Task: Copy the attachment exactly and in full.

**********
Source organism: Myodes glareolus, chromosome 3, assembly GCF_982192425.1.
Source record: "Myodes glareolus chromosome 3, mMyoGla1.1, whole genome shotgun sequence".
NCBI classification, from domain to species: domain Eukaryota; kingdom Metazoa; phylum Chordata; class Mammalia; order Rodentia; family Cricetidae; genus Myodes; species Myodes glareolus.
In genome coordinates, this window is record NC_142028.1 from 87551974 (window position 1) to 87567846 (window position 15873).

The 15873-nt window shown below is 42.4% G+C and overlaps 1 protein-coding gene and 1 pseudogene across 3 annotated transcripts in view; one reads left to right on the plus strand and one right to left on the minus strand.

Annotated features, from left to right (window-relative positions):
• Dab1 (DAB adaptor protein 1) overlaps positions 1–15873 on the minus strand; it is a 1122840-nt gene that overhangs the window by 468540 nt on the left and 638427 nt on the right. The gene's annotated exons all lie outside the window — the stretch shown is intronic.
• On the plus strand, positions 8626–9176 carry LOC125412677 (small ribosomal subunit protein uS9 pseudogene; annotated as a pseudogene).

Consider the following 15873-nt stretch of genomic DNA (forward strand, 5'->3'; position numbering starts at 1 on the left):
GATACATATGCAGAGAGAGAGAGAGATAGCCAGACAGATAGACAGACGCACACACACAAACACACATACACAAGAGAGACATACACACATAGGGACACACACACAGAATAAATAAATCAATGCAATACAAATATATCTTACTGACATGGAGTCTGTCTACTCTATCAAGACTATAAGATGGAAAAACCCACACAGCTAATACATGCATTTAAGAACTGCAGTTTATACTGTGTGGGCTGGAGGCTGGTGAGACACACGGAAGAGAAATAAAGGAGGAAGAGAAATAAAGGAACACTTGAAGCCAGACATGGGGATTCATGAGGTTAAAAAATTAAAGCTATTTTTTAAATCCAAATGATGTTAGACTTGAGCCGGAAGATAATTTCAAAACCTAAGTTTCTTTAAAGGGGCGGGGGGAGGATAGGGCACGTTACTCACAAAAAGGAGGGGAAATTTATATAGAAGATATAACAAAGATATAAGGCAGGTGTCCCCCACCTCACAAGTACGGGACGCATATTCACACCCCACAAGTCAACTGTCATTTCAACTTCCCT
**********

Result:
Source organism: Myodes glareolus, chromosome 3, assembly GCF_982192425.1.
Source record: "Myodes glareolus chromosome 3, mMyoGla1.1, whole genome shotgun sequence".
NCBI classification, from domain to species: domain Eukaryota; kingdom Metazoa; phylum Chordata; class Mammalia; order Rodentia; family Cricetidae; genus Myodes; species Myodes glareolus.
In genome coordinates, this window is record NC_142028.1 from 87551974 (window position 1) to 87567846 (window position 15873).

The 15873-nt window shown below is 42.4% G+C and overlaps 1 protein-coding gene and 1 pseudogene across 3 annotated transcripts in view; one reads left to right on the plus strand and one right to left on the minus strand.

Annotated features, from left to right (window-relative positions):
• Dab1 (DAB adaptor protein 1) overlaps positions 1–15873 on the minus strand; it is a 1122840-nt gene that overhangs the window by 468540 nt on the left and 638427 nt on the right. The gene's annotated exons all lie outside the window — the stretch shown is intronic.
• On the plus strand, positions 8626–9176 carry LOC125412677 (small ribosomal subunit protein uS9 pseudogene; annotated as a pseudogene).

Consider the following 15873-nt stretch of genomic DNA (forward strand, 5'->3'; position numbering starts at 1 on the left):
GATACATATGCAGAGAGAGAGAGAGATAGCCAGACAGATAGACAGACGCACACACACAAACACACATACACAAGAGAGACATACACACATAGGGACACACACACAGAATAAATAAATCAATGCAATACAAATATATCTTACTGACATGGAGTCTGTCTACTCTATCAAGACTATAAGATGGAAAAACCCACACAGCTAATACATGCATTTAAGAACTGCAGTTTATACTGTGTGGGCTGGAGGCTGGTGAGACACACGGAAGAGAAATAAAGGAGGAAGAGAAATAAAGGAACACTTGAAGCCAGACATGGGGATTCATGAGGTTAAAAAATTAAAGCTATTTTTTAAATCCAAATGATGTTAGACTTGAGCCGGAAGATAATTTCAAAACCTAAGTTTCTTTAAAGGGGCGGGGGGAGGATAGGGCACGTTACTCACAAAAAGGAGGGGAAATTTATATAGAAGATATAACAAAGATATAAGGCAGGTGTCCCCCACCTCACAAGTACGGGACGCATATTCACACCCCACAAGTCAACTGTCATTTCAACTTCCCT